When I got to the house, the men had just returned from cutting a long pole from a Macano tree. I helped them lash a hammock to the pole. After they transferred the patient to the hammock, we carried the woman (with the two smaller men in the front, I carried the back end of the pole) the significant distance uphill to the car. The hard physical labor of building the house must be good for me, because the two younger men were huffing and puffing but I hadn’t broken a sweat.

We carefully transferred the older woman to middle of the back seat and two women sat one on each side of her. I noticed that in this culture that there was no quibbling over the division of labor between the men and the women. The men sat back in the pickup bed.

I told them that I would drive “lento pero seguro” (slow but sure) and we were on our way. The ride back was somewhat difficult. A light rain had made rocks on the hills a slick slip-and-slide experience. I did my best to give an easy ride as the patient in the back seat was crying and screaming in pain. I never did find out what she was suffering from.

Out on the main road it was a quick ride into town to the local Central Salud (health clinic). I dropped them all off and left after it was determined that the patient would be transferred to the hospital.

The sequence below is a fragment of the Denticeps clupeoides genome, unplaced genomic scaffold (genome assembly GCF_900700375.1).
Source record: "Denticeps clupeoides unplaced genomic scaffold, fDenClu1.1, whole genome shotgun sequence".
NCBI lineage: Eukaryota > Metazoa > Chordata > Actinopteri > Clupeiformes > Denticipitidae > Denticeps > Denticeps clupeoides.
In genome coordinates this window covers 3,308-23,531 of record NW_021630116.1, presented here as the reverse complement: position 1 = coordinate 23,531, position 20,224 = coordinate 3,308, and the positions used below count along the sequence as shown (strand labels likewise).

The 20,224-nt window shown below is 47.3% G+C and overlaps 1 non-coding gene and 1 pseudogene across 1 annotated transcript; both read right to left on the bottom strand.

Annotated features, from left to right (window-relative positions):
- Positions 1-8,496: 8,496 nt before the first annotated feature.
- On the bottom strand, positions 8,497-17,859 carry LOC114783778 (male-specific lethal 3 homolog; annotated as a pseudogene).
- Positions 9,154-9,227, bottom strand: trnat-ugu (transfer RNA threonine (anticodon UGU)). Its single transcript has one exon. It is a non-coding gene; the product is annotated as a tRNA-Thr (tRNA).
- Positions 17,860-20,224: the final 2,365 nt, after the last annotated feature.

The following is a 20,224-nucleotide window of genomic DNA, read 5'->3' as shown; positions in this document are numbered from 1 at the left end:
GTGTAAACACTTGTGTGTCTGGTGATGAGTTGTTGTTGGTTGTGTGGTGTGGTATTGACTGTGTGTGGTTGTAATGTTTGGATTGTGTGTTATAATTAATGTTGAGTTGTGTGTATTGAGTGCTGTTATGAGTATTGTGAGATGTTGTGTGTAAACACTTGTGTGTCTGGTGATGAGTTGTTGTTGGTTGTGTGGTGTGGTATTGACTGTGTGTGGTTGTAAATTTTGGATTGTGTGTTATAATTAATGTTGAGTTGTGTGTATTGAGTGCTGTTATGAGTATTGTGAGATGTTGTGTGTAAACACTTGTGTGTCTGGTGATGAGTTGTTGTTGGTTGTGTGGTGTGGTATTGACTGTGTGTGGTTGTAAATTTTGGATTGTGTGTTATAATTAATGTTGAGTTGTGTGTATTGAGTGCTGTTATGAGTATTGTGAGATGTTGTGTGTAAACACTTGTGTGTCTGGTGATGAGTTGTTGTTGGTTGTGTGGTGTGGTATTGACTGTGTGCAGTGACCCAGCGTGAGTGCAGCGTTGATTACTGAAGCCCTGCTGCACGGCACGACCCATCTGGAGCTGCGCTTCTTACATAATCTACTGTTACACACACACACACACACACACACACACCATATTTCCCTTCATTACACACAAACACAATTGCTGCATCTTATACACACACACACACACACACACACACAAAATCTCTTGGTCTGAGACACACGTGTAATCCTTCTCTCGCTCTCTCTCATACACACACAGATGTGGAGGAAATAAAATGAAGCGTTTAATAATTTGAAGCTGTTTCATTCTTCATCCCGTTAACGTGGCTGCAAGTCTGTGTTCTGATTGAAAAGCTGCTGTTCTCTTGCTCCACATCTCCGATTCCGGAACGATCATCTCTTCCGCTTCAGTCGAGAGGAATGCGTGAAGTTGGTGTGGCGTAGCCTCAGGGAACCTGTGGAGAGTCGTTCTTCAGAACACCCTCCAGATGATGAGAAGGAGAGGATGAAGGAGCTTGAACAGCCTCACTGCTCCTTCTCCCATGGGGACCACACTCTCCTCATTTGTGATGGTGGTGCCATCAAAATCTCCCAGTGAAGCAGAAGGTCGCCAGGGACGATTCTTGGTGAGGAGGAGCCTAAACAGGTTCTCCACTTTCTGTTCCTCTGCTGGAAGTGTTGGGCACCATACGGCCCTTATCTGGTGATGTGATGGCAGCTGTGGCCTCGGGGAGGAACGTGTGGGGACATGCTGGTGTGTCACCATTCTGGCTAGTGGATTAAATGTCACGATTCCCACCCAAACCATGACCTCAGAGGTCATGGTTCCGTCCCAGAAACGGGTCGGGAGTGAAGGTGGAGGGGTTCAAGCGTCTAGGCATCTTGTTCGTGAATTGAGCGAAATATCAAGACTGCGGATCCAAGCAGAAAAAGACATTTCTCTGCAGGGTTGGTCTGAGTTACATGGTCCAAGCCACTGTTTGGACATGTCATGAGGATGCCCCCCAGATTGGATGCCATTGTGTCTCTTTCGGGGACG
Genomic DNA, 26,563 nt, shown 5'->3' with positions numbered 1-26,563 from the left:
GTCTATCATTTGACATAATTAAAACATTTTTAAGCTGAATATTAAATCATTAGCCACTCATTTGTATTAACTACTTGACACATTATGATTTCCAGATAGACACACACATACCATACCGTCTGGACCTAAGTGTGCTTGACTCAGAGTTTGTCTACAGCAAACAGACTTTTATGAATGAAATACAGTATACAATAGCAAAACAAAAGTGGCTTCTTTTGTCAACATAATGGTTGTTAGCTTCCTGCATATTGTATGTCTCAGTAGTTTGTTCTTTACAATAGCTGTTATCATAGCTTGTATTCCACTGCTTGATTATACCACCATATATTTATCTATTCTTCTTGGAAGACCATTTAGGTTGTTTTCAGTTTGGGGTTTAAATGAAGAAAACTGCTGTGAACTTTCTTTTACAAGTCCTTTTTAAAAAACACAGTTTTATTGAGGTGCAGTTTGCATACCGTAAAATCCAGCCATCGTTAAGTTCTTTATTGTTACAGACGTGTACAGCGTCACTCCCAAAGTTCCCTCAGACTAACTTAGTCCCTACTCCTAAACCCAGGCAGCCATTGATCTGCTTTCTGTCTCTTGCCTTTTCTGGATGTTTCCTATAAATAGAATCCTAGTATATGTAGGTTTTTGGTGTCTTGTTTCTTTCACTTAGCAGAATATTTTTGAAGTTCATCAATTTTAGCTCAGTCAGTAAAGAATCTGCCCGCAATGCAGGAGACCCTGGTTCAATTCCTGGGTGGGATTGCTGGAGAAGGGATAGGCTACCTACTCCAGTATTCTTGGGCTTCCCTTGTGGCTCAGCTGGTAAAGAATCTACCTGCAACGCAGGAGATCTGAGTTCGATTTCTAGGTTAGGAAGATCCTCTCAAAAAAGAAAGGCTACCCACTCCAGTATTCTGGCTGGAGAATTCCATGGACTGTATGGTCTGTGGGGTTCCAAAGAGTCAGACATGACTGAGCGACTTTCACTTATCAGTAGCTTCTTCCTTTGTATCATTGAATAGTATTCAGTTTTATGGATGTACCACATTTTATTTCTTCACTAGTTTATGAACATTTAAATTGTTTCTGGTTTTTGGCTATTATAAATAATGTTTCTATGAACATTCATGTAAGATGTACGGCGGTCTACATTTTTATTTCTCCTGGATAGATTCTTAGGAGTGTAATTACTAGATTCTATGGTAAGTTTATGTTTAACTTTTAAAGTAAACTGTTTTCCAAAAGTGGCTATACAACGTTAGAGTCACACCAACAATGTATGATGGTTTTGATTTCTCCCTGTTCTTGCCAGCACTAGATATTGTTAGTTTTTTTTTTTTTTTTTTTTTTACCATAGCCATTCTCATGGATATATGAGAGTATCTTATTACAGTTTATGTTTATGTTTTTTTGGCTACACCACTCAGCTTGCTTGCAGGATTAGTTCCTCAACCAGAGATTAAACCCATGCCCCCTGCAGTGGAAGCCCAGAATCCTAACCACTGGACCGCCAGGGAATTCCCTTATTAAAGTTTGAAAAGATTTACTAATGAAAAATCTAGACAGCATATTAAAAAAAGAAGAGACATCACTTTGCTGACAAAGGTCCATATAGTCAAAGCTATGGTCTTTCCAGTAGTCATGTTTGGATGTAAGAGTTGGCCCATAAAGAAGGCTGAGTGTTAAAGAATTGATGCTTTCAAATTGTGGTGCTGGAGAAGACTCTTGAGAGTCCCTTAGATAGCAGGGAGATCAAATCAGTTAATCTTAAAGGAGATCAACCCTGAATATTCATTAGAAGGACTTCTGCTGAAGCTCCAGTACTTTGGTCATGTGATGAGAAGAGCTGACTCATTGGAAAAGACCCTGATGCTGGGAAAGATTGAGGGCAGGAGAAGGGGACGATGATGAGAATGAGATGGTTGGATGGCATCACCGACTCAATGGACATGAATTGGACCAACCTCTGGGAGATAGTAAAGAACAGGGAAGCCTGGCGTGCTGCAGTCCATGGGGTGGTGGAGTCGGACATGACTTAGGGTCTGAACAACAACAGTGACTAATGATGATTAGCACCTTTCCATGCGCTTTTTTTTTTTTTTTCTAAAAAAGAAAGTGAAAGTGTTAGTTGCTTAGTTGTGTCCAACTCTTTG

The family was thoughtful and appreciative, each person thanking me and shaking my hand. My take-away was that if you want to feel good about yourself, do something for someone who has little or nothing.

In other news, Ramiro and I have finished welding and grinding five tables and Armando is all but done with the rock walls. Photos next time.

This past week Cynthia and I watched a TED Talk by Brené  Brown about vulnerability. I Googled her and found a quote that is meaningful to me as I work my way through this never-ending, giant-canvas shipping container house art project:

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That’s all for now. Thanks for stopping by.

19 thoughts on “Driving To Macano